Totnes has its own currency – the Totnes pound. A little while ago optimistic souls also tried to set up a barter system. The scheme was abandoned because of a wild imbalance in proffered skills. There were lots of offers of massages, bicycle repairs and qigong meditation sessions. Not so many plumbers or car mechanics. How would things pan out at Drift Records? Would I be asked to swap a book for homeopathic pet care, pet pending? No need to worry. Drift is a little miracle – a thriving and distinctive record shop still operating in the year 2011, and in a town with a population of less than 8,000. Backed up by its smartly-stocked DVD-rental section, Drift doesn’t rely on bulk-discounted Michael Bublé. Or on tempting credulous souls with intimations of higher consciousness, reached by means of a CD of ambient mind-forest calm. As you enter Drift you’re greeted by neat displays of new vinyl  – The Dirty Projectors beside compilations of Factory Records 12-inch mixes.

I’m doing my reading today alongside a locally-based musician – Lux Harmonium, aka Luke Jones, a singer/songwriter based in Kingswear, just over the river from Dartmouth. Immediately, serendipitous vibes become apparent – via amazing ungulate-based coincidence. We must never underestimate the power of hoofed animals in contemporary sound. From the bovine bevy reportage of The Pigeon Detectives to the cloven-hoofed legions of black metal, examples are everywhere, including Drift Records. On the cover of Luke’s seven-inch single there’s a drawing of a donkey. The front of my book features the silhouette of a chamois, up on the mountain top. We pose for a photo, me in temporary charge of the ass, Luke with the goat-antelope of the Alps and Carpathians.

The Drift staff hand out free beer to the select audience crowding into the shop’s compact interior. I supply some wild-damson gin, made with fruit from Wiltshire. I read from the book’s introduction –  British Sea Power on tour with The Strokes, plus our dad’s remarkable 80-something conversion to the Butthole Surfers and Nick Cave. I was never a natural raconteur and my first book reading, in July this year, brought a fair bit of tredpidation. Talking? Could be tricky. Between the ages of 18 and 21 I was largely mute. Would book-reading be like my first remembered public address? This was at Edinburgh University in the 1980s, where I was proving unequal to the challenges of scientific research. I gave a short talk on the reproductive cycle of cicadas to about 15 people. The room span. Seconds and minutes wooshed and distorted, genuinely offering hints of a bad time on LSD. But book-reading proved OK. At Drift the small crowd seems too close and friendly to goof off with any arm-wielding invocations of Saxon or leading Dartmoor badger-man Johnny Kingdom. But it goes well enough. Then Luke plays some lovely finger-picking guitar on his new Guild acoustic. Sweet sounds and impressive craftsmanship.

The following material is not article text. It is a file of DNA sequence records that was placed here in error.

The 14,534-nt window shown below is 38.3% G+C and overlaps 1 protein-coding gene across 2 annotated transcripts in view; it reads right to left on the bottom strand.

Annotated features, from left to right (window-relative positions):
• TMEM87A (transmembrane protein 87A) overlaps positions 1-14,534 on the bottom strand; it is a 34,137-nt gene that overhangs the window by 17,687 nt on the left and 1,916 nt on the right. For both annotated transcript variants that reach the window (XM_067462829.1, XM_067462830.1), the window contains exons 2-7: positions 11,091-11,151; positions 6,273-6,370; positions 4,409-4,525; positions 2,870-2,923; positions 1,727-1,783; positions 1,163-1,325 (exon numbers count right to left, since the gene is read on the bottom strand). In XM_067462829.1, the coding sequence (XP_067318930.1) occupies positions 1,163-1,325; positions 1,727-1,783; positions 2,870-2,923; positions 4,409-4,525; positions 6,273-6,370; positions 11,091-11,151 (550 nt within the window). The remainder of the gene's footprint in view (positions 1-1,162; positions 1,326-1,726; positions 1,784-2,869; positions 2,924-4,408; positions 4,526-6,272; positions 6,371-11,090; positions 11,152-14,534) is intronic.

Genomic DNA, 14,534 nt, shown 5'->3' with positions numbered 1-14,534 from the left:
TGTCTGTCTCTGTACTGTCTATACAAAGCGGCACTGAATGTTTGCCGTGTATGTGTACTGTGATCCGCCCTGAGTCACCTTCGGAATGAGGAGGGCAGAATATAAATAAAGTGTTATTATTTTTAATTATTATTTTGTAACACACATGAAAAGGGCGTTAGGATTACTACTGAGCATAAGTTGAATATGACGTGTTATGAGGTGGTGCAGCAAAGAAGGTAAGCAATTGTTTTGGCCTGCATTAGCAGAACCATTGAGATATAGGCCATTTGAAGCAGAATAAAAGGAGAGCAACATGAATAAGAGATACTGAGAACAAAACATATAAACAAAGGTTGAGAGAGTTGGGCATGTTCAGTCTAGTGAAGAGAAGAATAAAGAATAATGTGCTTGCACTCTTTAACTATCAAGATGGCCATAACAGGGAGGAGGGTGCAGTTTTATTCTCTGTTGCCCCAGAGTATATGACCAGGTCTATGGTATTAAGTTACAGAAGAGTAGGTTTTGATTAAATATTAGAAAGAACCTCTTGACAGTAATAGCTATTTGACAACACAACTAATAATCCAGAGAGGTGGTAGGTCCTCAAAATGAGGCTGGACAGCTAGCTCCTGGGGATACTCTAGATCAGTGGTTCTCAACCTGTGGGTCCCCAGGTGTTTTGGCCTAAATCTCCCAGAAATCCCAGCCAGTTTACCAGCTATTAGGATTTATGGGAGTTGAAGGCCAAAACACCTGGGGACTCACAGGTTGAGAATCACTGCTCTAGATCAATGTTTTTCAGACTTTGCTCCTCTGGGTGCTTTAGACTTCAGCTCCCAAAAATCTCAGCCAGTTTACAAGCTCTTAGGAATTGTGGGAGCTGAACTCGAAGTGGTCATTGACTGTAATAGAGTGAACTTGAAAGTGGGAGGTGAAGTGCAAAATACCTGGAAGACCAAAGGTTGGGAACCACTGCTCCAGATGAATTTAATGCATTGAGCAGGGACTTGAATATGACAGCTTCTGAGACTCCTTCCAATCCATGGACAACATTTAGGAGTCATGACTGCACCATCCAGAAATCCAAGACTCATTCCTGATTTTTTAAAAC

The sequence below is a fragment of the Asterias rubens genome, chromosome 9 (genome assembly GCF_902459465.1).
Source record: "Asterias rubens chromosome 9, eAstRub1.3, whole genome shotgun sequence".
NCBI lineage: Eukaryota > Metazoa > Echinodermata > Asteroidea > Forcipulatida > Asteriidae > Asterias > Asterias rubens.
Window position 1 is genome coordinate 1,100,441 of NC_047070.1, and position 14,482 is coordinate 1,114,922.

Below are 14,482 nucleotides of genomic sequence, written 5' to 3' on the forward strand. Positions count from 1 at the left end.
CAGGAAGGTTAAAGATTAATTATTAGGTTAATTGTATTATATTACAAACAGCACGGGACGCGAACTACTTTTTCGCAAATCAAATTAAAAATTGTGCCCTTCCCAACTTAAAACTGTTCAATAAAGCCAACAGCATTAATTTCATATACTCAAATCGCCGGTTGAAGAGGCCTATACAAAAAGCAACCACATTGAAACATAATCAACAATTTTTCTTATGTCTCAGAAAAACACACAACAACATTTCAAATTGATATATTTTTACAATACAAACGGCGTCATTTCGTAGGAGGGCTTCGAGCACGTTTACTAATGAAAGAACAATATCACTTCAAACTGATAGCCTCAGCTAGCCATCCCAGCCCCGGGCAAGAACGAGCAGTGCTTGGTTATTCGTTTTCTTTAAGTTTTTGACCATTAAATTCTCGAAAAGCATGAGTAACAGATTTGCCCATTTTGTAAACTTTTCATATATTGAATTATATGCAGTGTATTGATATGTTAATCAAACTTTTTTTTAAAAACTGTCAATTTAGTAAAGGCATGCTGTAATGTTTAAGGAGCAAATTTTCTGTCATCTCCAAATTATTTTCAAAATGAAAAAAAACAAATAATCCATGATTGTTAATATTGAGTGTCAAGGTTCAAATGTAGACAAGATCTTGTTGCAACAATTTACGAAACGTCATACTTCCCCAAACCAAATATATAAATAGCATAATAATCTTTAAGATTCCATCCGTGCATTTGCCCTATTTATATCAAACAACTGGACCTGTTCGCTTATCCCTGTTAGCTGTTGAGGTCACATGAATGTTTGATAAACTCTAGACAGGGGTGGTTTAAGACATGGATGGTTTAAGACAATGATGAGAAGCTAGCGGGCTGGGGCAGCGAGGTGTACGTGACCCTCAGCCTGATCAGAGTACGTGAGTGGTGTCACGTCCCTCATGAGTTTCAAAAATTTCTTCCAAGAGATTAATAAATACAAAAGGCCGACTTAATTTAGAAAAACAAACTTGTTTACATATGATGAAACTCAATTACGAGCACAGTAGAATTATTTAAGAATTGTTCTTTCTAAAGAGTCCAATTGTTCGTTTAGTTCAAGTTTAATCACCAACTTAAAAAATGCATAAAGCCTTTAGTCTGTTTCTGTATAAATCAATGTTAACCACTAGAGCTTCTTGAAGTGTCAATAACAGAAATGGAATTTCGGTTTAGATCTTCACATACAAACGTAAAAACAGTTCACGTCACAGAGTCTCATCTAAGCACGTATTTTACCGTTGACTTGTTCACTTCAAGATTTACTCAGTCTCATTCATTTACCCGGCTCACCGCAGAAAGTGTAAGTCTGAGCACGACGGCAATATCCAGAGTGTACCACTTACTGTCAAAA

A nice gent asks me to sign an old BSP beermat. A charming woman with a big smile offers me the choice of signing my book or a vinyl copy of the new Tom Waits album. I choose the book, sworn to continue my one-man battle against Waits and a career based on pretending to be a tramp. I’m asked to sign the book in dedication to the woman’s brother, Spider. Perhaps some reference to Spider Nugent, the long-gone eco-warrior from Coronation Street? The actor who played Corrie’s Spider went on to play Howard Devoto in the film 24 Hour Party People. Spider and Devoto then – a of mix of eco-activism and post-punk that’s maybe akin to Totnes momentarily blending with British Sea Power. Come what may, it’s been a fine afternoon, now moving into early evening. I say goodbye to Drift, ready for chips and Strictly Come Dancing.

Roy Wilkinson

MARKS
Venue: 9/10.
Reading success rating: 7/10.
Convenience for author: 10/10.